Reflecting on sexual misconduct by powerful men in the modern age

Reflecting on sexual misconduct by powerful men in the modern age

Sylvester Stallone. Al Franken. Harvey Weinstein. Kevin Spacey. Roy Moore. These men and countless others are on a list that’s growing every day.

Our modern sensibilities can be blamed for a whole lot of bad in this world from abandonment of a Biblical worldview to embracing failed ideologies such as socialism. One thing that has progressed positively in some regards is a problem that has been around since man was first put on the earth: disapproval of sexual misconduct.

Up until very recently, crimes against women (and men) perpetrated by people in power had been “acceptable.” It’s not that it was right or not deserving of punishment, but it was accepted as a part of human existence. Powerful men got away with actions that other men couldn’t, particularly when it came to the treatment of objects of their sexual desires. Over the last few decades, this “acceptance” has been fading. Now, American society seems to be at a tipping point upon which the “acceptable” is no longer tolerated.

Women (and men) are coming forward with their stories. Most of them had valid reasons for not coming forward before, whether it was out of fear, shame, helplessness, or simply because they didn’t think anyone would believe them. Thanks to the floodgates Harvey Weinstein’s accusers opened and the support the accusers are getting in the media and on social media, courage is finally getting the better of the men who used their power to prey on people.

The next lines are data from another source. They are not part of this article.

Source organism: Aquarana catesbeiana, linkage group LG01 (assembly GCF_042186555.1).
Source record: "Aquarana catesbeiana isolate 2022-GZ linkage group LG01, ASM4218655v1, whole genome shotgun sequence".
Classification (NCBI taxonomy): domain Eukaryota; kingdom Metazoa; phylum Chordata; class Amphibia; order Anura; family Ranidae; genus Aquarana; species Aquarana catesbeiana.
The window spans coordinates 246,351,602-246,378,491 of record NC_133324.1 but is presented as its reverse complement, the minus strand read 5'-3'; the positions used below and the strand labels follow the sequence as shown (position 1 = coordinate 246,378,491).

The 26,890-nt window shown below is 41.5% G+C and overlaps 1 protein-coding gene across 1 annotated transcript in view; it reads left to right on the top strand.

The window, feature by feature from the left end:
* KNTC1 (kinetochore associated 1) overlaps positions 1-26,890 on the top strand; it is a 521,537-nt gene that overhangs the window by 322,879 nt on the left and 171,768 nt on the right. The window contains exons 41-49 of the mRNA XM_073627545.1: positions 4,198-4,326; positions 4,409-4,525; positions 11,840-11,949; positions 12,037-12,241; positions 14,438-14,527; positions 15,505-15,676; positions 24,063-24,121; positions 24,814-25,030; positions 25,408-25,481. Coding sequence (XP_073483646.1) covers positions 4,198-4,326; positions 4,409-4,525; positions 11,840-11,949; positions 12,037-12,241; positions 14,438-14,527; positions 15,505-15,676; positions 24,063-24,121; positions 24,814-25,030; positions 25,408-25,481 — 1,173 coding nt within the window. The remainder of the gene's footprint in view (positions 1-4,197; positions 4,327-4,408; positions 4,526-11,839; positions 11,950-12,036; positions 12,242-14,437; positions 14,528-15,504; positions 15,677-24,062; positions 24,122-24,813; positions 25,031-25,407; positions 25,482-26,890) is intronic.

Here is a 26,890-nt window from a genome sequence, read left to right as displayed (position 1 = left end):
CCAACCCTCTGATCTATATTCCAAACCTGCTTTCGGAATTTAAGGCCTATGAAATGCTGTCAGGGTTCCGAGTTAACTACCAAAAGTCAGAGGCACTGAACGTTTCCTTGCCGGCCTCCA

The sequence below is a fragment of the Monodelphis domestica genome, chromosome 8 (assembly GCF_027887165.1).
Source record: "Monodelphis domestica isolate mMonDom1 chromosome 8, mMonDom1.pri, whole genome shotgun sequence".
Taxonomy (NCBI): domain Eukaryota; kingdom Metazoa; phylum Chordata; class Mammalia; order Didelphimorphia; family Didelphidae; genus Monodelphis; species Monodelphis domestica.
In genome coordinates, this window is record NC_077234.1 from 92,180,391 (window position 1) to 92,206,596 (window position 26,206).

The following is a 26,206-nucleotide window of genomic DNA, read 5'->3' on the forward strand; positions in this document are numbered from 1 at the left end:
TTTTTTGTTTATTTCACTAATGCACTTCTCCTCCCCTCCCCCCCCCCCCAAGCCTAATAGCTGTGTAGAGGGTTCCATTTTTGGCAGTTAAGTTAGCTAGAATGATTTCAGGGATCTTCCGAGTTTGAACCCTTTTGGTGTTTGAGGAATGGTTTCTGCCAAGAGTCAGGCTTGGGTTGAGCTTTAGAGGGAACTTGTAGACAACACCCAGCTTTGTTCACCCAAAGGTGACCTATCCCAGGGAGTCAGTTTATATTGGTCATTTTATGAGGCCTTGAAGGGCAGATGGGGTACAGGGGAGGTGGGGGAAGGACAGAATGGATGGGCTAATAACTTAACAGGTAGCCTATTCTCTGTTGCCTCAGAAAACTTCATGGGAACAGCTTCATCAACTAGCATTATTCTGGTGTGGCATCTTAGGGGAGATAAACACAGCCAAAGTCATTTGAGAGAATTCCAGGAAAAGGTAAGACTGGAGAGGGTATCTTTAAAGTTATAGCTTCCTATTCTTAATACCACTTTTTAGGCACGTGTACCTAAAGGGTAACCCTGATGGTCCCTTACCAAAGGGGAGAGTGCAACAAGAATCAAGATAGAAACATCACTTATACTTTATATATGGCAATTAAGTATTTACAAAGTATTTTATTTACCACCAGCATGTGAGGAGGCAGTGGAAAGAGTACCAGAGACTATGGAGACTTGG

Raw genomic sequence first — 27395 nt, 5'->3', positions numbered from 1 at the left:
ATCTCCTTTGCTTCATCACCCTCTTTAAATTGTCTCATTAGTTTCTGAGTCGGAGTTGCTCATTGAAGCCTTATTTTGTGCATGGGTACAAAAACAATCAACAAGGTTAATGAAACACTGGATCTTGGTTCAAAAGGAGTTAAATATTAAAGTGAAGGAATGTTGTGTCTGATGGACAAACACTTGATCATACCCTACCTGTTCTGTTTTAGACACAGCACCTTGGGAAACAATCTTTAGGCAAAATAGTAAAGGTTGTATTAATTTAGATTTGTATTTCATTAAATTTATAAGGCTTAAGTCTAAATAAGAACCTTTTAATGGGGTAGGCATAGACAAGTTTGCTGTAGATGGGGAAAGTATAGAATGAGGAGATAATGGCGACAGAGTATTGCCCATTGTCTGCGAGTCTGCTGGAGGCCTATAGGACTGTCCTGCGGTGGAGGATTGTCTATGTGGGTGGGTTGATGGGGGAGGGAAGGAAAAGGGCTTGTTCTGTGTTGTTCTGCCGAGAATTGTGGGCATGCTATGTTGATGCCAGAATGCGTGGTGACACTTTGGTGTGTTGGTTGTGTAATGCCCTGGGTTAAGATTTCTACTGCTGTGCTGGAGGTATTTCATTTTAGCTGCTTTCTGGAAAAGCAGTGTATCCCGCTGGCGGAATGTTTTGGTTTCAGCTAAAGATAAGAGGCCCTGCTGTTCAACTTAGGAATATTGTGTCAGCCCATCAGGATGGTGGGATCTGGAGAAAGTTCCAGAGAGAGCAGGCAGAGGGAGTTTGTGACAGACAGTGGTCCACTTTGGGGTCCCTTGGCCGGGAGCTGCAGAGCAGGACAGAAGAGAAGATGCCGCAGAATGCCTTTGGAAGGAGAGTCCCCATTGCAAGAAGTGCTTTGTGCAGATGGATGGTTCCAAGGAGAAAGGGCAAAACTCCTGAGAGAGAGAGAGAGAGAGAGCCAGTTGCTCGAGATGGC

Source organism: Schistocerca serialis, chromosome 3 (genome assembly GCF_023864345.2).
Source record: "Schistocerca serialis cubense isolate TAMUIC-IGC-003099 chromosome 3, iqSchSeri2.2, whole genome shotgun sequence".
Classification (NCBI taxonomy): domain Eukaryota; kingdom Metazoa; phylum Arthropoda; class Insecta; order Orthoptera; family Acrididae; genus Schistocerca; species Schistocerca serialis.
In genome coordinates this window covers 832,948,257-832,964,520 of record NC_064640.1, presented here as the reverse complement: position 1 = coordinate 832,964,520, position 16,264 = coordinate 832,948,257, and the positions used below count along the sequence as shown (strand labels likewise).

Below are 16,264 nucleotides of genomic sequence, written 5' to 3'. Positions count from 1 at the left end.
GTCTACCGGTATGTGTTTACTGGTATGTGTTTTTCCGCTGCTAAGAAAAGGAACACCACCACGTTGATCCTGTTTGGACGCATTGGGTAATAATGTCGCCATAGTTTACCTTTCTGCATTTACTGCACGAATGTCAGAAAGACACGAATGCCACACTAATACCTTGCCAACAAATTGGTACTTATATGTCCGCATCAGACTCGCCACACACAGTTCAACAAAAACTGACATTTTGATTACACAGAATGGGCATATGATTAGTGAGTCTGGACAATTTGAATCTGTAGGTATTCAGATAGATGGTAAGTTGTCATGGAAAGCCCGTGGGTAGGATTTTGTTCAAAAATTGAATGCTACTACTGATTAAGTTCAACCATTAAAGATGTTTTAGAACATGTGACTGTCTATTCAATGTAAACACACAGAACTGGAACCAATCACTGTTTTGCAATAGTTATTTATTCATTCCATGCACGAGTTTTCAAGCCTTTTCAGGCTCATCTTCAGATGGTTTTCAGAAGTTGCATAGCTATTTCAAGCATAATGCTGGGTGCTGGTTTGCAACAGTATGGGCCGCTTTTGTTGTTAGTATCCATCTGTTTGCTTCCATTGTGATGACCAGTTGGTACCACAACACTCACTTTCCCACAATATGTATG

The problem isn’t solved. In fact, we’re now faced with the rise of an old but persistent problem: false accusations. It’s now required in our society to believe first and question the accounts only if there’s a clear reason to do so. That doesn’t mean every account is truly believed by everyone, but if you want to make enemies in the court of public opinion, call an accuser a liar without the ability to prove it.

What are we to do as a society? Do we believe every accusation? No. Some of them will be false and we must be discerning while being fair. Do we denounce all or most of them? No. The abundance of sexual misconduct accusations is a necessary polarizing force. It’s not what predators in power wanted, but it may have been necessary for us to finally overcome the biggest roadblock to redemption for the victims, the roadblock of “acceptance” of these predators as part of being human.

Standard operating procedure before the #MeToo uprising was for victims and those familiar with the crimes to report them, pretend they didn’t happen, or deal with them internally within an industry or other circumstance. Weinsten, for example, was known by a whole lot of people in Hollywood to do what he’s been accused of doing. Many actresses would warn other actresses about it, but until recently they wouldn’t speak out publicly. This is the thing that’s going to disappear in this brave new world of #MeToo. It’s no longer acceptable to just warn others in an industrial variation of internal housekeeping. Courage and support are now available to everyone. Suddenly, we’re expected to report every infraction.

Pandora’s Box has been opened on past and current sexual predators. As destructive as this will be on many industries and institutions from Hollywood to Washington DC, it’s absolutely necessary. In fact, it’s amazing that it’s taken this long to come to light. Welcome to the new sexual revolution.